London: Paula Radcliffe has warned Mo Farah that his world and Olympic medals on the track are no guarantee of marathon success and that only time will tell whether he has the physical resilience to extend his dominance to the 26.2-mile distance.
Radcliffe, the women’s world-record holder for the past decade, said that she was impressed by Farah’s endurance levels on their long training runs together at their high-altitude camp in Kenya last year but cited the example of South African runner Elana Meyer as evidence that the transition from track to road was not always smooth.
Meyer, a 10,000 metres silver medallist at the 1992 Barcelona Olympics, went on to take the world half-marathon title, but she never won a marathon and her career-best time was almost 10 minutes slower than Radcliffe’s world mark.
“She never translated to what we thought she would have run - anywhere near it - for a marathon,” Radcliffe said.
“I don’t think that’s because she didn’t prepare right or train hard enough or she didn’t try hard enough. I don’t think she was big enough. I don’t think she had enough reserves in her to keep it going all the way through a marathon. She just kept hitting the wall all the time at 20 to 22 miles. Mo is very skinny but he’s got lots of strength there. But you just don’t know.”
All will be revealed when Farah makes his marathon debut in the 2014 Virgin London Marathon after it was announced on Saturday that the double Olympic champion had signed an unusual two-race deal that will see him race just the first half of this year’s marathon. He will then revert to the track to prepare for another 5,000m and 10,000m double attempt at the World Championships in Moscow in August.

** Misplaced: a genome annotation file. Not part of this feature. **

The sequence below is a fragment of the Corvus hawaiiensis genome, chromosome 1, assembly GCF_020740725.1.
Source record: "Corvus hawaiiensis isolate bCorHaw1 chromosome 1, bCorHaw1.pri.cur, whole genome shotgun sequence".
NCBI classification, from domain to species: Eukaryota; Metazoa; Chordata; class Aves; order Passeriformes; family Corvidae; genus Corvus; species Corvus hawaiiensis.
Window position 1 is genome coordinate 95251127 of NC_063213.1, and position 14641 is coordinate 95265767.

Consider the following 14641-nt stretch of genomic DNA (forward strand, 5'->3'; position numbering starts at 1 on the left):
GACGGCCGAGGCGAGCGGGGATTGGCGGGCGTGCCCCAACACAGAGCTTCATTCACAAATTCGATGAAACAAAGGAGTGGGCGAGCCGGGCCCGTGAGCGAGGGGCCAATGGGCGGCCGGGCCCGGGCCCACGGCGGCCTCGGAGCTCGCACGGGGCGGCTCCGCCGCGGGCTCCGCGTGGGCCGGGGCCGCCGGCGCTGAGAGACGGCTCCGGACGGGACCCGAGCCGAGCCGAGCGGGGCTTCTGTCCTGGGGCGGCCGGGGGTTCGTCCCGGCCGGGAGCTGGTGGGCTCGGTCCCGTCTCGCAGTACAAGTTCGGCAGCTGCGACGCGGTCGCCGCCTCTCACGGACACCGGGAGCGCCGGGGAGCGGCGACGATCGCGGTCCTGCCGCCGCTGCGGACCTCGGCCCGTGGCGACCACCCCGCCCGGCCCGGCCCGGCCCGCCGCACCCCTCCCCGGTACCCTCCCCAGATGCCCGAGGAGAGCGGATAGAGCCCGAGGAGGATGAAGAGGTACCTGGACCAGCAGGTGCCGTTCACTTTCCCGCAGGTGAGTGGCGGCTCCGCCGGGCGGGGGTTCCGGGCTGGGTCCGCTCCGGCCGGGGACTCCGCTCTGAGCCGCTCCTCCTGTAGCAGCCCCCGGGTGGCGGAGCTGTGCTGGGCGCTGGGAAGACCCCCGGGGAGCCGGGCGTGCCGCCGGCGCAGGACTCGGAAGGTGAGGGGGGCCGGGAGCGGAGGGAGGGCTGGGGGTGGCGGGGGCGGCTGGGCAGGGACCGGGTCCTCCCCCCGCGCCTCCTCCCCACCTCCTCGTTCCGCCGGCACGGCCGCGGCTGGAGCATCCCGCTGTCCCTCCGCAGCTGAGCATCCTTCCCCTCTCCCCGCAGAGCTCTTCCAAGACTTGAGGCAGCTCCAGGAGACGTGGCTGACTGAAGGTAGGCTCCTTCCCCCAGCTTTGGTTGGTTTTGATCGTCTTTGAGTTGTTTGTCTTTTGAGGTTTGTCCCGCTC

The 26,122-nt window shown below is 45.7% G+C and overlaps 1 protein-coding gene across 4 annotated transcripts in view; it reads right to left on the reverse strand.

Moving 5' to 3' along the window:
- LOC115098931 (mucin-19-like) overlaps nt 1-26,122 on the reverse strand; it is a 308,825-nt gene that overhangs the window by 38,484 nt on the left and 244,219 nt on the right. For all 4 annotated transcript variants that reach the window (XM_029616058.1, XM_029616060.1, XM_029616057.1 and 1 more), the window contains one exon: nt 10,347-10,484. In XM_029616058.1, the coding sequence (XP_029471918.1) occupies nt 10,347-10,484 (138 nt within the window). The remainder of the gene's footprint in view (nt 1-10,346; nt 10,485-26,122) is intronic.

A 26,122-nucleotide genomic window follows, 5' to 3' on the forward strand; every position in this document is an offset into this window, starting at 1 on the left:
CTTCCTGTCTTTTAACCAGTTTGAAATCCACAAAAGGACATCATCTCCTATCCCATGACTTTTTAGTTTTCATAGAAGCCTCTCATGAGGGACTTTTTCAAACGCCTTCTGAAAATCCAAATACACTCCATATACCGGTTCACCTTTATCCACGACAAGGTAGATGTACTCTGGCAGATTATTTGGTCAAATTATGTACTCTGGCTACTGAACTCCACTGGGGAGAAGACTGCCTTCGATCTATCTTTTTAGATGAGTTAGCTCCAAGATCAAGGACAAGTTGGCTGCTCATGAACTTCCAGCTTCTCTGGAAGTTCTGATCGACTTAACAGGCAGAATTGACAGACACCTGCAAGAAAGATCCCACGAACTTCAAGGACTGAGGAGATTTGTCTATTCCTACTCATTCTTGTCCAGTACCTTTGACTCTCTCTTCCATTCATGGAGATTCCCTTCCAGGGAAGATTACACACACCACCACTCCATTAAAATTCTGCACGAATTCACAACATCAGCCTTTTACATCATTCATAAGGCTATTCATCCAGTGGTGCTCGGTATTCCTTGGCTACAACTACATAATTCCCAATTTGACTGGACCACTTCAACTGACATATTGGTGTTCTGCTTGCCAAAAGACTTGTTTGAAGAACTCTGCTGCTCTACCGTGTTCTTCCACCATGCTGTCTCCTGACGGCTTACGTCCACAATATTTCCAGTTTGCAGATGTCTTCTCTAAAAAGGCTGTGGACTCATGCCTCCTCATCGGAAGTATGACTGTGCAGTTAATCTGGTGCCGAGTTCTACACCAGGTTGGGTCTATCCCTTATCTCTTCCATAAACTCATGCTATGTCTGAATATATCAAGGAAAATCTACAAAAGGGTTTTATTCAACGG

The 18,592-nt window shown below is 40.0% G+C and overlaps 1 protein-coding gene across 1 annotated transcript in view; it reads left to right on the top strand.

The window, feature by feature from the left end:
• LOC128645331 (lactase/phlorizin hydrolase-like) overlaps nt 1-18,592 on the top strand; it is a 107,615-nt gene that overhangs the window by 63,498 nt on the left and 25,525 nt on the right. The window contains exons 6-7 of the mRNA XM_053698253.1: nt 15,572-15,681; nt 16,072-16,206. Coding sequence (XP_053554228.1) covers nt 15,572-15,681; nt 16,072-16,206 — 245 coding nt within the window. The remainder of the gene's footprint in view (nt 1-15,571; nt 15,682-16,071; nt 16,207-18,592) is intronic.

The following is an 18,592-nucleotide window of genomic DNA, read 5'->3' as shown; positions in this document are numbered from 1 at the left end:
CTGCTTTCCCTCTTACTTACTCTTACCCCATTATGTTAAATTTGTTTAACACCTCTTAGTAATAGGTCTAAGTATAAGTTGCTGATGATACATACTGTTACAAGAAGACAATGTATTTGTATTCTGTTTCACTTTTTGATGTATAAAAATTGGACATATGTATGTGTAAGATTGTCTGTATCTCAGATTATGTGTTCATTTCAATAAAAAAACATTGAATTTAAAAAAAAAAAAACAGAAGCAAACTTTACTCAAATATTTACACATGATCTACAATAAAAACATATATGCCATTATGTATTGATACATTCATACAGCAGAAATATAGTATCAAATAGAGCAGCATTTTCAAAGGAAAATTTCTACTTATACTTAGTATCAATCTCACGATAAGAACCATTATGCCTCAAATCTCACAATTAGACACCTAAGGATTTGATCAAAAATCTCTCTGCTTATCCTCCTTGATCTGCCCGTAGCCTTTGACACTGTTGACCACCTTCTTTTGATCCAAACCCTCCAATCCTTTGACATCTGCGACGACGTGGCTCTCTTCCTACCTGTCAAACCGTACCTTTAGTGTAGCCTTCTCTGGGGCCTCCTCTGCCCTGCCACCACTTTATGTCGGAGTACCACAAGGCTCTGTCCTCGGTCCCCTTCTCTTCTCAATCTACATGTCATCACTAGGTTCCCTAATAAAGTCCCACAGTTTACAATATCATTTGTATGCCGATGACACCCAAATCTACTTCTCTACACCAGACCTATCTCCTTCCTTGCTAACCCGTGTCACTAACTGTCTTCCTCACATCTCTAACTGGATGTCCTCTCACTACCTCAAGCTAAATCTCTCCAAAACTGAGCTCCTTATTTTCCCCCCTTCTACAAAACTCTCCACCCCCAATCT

Farah says he wants to use the race on April 21 to familiarise himself with the course, although his involvement in the event probably owes more to the size of the appearance fee. London Marathon race director Hugh Brasher refused to be drawn on figures but the deal is likely to be in excess of £300,000 (Dh1.7 million) for the two races. Usain Bolt, the world’s highest-paid athlete and a client of the same management company as Farah, is believed to command more than £200,000 per appearance.
Radcliffe admitted she was surprised at Farah’s decision to run just half a race this year and believes he should have attempted the full distance. She does not accept that it would have interfered with his track ambitions this year, pointing to the personal bests she set in the 5,000m and 10,000m in 2002 after making her own marathon debut in London in 2002.
She said: “I wouldn’t have done that, because you’re going in against people you’re going to be racing against next year, and I almost think you should go in when you’re ready. He’s showing his hand a little bit.” Radcliffe’s own marathon career is now almost certainly over after she revealed that she is to undergo further surgery on her left foot because of a screw that was inserted to hold her bones together has become loose, making it too painful to run.
“I just want to be able to run and play with my kids,” she said. “At the moment if they run, I just have to shout ‘stop’. I’m not even thinking about getting back to running a marathon again.”
On Farah, she added: “I think he could run very, very well, but the depth on the men’s side is scary at the moment. He could run 2hr 4min and there could be 10 people still around him.”
Farah, who will compete in only his second half-marathon in New Orleans next weekend, was the star attraction at the British Athletics Grand Prix in Birmingham on Saturday, where he ran a comfortable 3,000m victory in 7 minutes and 42 seconds.
Some excellent British performances, notably Holly Bleasdale’s pole vault victory, Shara Proctor’s long-jump win and lifetime bests for Perri Shakes-Drayton and Eilidh Child in the women’s 400m and Michael Rimmer and Mukhtar Mohammad in the men’s 800m, will have impressed Britain’s selectors, who were due to choose the squad for next month’s European Indoor Championships in Gothenburg on Monday.